Send to

Choose Destination
Nature. 2009 Feb 5;457(7230):711-4. doi: 10.1038/nature07717.

Holocene oscillations in temperature and salinity of the surface subpolar North Atlantic.

Author information

The Godwin Laboratory for Palaeoclimate Research, Department of Earth Sciences, University of Cambridge, Downing Street, Cambridge CB2 3EQ, UK.


The Atlantic meridional overturning circulation (AMOC) transports warm salty surface waters to high latitudes, where they cool, sink and return southwards at depth. Through its attendant meridional heat transport, the AMOC helps maintain a warm northwestern European climate, and acts as a control on the global climate. Past climate fluctuations during the Holocene epoch ( approximately 11,700 years ago to the present) have been linked with changes in North Atlantic Ocean circulation. The behaviour of the surface flowing salty water that helped drive overturning during past climatic changes is, however, not well known. Here we investigate the temperature and salinity changes of a substantial surface inflow to a region of deep-water formation throughout the Holocene. We find that the inflow has undergone millennial-scale variations in temperature and salinity ( approximately 3.5 degrees C and approximately 1.5 practical salinity units, respectively) most probably controlled by subpolar gyre dynamics. The temperature and salinity variations correlate with previously reported periods of rapid climate change. The inflow becomes more saline during enhanced freshwater flux to the subpolar North Atlantic. Model studies predict a weakening of AMOC in response to enhanced Arctic freshwater fluxes, although the inflow can compensate on decadal timescales by becoming more saline. Our data suggest that such a negative feedback mechanism may have operated during past intervals of climate change.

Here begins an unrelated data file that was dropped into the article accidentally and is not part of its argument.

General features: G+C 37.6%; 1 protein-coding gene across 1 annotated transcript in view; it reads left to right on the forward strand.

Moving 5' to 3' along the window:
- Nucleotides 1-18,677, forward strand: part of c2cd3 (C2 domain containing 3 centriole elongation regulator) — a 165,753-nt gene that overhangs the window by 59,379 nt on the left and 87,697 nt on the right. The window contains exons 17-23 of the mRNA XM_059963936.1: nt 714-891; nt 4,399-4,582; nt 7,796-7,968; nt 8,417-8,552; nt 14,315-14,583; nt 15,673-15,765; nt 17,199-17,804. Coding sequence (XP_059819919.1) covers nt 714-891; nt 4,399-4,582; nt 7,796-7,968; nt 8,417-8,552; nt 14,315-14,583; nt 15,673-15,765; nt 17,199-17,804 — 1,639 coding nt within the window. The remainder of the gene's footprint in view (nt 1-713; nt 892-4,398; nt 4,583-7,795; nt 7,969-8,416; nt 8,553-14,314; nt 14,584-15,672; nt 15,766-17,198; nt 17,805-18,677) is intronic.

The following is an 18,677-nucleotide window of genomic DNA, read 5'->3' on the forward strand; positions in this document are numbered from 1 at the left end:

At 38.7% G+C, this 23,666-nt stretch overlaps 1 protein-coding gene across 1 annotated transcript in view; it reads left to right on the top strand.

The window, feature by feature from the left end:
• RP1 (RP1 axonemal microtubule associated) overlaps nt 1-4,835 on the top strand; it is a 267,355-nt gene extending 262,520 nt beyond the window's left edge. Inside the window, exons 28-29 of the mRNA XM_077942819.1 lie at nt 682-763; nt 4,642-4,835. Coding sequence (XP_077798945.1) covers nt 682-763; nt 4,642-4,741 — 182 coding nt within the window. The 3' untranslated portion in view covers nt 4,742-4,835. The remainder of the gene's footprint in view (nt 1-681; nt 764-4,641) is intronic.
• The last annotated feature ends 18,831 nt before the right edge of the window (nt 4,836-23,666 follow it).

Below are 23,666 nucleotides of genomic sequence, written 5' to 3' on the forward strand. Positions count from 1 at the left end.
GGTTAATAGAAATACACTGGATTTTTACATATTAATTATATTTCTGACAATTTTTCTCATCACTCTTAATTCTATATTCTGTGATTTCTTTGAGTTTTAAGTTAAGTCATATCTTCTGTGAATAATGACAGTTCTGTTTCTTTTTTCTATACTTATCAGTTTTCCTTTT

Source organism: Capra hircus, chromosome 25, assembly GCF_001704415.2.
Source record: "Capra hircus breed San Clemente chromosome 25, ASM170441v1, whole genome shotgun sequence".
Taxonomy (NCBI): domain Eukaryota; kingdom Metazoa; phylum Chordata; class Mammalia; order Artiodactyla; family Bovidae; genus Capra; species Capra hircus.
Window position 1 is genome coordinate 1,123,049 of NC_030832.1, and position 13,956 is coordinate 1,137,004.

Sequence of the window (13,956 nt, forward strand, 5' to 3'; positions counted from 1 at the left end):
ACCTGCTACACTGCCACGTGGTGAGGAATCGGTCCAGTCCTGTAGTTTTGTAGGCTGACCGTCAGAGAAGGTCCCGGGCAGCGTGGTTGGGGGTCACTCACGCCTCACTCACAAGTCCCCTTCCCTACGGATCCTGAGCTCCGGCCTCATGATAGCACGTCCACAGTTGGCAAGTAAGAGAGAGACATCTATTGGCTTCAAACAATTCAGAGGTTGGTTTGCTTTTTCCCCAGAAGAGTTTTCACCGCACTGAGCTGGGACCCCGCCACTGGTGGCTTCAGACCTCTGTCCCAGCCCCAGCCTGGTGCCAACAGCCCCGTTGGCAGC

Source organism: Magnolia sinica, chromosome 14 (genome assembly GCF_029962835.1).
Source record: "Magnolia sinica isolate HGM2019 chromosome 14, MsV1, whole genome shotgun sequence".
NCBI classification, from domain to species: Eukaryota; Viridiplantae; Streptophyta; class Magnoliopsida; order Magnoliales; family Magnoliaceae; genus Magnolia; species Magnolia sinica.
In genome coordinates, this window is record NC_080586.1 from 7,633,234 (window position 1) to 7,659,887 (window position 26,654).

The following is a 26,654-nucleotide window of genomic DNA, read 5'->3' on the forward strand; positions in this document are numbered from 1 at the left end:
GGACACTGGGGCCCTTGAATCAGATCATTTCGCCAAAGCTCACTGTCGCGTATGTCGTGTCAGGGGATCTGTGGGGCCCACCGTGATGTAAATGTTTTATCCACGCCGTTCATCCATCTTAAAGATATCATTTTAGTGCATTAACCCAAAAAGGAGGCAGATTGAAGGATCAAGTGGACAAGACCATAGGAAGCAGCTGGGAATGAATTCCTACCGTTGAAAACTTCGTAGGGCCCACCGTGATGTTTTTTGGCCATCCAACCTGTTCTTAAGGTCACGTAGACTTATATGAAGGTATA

[Indexed for MEDLINE]

Supplemental Content

Full text links

Icon for Nature Publishing Group
Loading ...
Support Center